HARARE - Zimbabwe officials reportedly intervened on Tuesday to off-set the grounding of flights into and out of the country after air traffic controllers at major airports reportedly downed tools, affecting some flights in Harare and Bulawayo.
Zimbabwe is battling an economic crisis that has seen inflation erode workers’ salaries, leading to various workers unions declaring incapacitation to report for duty. Some bank workers and junior doctors are among employees that have declared incapacitation and the air-controllers were reported to have also complained of poor pay on Tuesday morning.
A travel agent confirmed on Tuesday that there was a slight disturbance in the landing and taking off of morning flights although authorities had quickly moved in to stabilise the situation after instituting contingency measures.
“We just heard there were some disturbances in Harare and Bulawayo and I have been on the phone all morning handling queries from apprehensive customers asking if they should reschedule their itineraries,” said the travel agent.
The Civil Aviation Authority of Zimbabwe (CAAZ) however said in a brief statement posted a few hours on Twitter a few hours after the reported disturbances to flights that: “Our airspace is open and flights are operating as normal.”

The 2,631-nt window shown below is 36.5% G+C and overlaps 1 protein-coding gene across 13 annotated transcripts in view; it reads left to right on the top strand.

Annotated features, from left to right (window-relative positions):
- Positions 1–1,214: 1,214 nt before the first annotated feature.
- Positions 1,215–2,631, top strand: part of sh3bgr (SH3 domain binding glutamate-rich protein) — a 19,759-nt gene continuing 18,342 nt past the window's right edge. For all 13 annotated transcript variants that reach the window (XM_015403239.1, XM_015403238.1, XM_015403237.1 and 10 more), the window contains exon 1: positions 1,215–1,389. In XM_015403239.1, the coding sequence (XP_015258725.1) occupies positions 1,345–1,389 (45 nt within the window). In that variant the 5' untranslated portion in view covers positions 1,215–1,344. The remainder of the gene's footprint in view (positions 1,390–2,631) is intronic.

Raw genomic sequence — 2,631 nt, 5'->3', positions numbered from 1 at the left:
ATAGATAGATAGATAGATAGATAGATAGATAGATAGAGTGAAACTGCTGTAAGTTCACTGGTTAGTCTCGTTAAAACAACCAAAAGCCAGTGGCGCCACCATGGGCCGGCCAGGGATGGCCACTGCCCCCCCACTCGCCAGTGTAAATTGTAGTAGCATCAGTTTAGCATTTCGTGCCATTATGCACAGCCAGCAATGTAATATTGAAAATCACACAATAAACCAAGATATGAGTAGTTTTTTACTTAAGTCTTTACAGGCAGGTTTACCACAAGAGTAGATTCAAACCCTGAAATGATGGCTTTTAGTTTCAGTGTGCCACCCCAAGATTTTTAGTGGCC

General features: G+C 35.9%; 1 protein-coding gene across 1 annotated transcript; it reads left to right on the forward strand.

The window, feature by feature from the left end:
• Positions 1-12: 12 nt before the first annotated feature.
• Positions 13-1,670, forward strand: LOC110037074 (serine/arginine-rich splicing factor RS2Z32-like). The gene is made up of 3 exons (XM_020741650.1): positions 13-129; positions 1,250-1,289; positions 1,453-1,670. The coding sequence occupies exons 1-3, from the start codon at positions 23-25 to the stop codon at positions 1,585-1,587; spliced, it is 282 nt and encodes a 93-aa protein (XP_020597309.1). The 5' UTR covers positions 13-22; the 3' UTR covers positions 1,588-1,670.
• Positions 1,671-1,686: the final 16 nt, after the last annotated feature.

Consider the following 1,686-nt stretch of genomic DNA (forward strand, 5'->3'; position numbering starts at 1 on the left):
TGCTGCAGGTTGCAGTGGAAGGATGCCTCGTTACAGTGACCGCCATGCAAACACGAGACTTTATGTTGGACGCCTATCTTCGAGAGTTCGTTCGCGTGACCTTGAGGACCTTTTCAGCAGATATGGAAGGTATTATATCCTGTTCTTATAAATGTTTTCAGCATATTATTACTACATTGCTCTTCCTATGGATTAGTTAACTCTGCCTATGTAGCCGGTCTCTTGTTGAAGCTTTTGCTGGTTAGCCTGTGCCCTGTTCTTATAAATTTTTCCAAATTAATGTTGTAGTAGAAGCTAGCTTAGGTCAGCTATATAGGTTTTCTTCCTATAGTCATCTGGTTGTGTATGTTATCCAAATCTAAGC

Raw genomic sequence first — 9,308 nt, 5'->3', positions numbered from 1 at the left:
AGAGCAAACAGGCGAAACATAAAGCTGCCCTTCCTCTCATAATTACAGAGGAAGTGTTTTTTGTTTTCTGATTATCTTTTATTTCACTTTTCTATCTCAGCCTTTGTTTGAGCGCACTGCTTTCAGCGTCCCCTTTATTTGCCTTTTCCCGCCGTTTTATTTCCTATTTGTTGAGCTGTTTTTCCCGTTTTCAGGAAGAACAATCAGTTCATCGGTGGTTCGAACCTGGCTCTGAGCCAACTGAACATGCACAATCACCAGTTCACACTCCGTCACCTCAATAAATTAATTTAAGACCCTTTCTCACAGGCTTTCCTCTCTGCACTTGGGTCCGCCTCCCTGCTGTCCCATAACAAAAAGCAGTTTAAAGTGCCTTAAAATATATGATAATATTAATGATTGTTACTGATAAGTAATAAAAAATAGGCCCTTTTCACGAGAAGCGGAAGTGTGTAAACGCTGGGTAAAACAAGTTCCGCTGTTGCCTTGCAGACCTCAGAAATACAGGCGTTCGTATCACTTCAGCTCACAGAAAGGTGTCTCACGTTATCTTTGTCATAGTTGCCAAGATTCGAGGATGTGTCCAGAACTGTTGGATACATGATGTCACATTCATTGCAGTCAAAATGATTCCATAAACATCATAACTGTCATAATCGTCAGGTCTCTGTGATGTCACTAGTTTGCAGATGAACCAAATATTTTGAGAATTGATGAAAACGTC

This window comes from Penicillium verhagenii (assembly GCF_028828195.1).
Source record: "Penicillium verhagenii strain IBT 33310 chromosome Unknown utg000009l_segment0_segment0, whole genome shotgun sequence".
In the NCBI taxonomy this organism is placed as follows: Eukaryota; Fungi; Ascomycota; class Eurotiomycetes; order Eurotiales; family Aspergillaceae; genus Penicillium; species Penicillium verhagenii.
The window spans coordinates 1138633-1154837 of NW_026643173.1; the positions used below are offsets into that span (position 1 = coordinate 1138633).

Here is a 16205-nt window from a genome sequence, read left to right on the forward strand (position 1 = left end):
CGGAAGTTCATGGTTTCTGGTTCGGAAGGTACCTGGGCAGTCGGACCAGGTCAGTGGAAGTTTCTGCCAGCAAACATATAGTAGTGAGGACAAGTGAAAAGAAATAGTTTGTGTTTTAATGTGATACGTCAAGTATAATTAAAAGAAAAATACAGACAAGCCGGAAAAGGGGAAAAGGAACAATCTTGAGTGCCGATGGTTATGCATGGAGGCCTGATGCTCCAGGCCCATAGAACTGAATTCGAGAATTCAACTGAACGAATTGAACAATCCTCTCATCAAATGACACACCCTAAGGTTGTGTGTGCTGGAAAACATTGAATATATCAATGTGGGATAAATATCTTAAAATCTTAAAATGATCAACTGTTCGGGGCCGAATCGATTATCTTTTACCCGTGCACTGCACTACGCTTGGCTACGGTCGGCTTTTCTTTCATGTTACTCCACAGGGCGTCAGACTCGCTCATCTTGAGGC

Moleen Sanyanga who was scheduled to fly to South Africa from Harare, told Business Report that her agent had assured her that any disturbance would have been sorted within two hours. Other travelers at the Robert Mugabe Airport said flights had started to land and take off in the afternoon.
“My agent says any issue of that nature would have been solved in about 1 to 2 hours. He said such a situation would be very risky and rarely happens because it disrupts the flow of flights,” she said.
Nick Mangwana, permanent secretary for the Information Ministry said airports in Zimbabwe “remains busy” although some Twitter users suggested that a flight in Bulawayo had been delayed while another flight in Victoria Falls was also disrupted.
Zimbabwean air traffic controllers appear to have been slowly expressing their displeasure to authorities through various means such as delays in starting shifts. This resulted in them compromising on safety measures on the amount of hours a controller can work.
In a letter dated 11 November 2019, the CAAZ implored for “compliance” with statutory licencing obligations.
“It has been noted that here have been violations … where some air traffic controllers would work more than the stipulated maximum number of hours or continued to work under fatigue,” says CAAZ in the letter to air traffic controllers.
There were suggestions that senior traffic control managers had to intervene on Tuesday by stepping into the control room. The air traffic controllers were reportedly demanding a salary increase pegged to the US Dollar.
Zimbabwe is a prime destination for tourists and other travelers. Regional and international airlines such as South African Airways and Emirates fly into Harare, Bulawayo and Victoria Falls.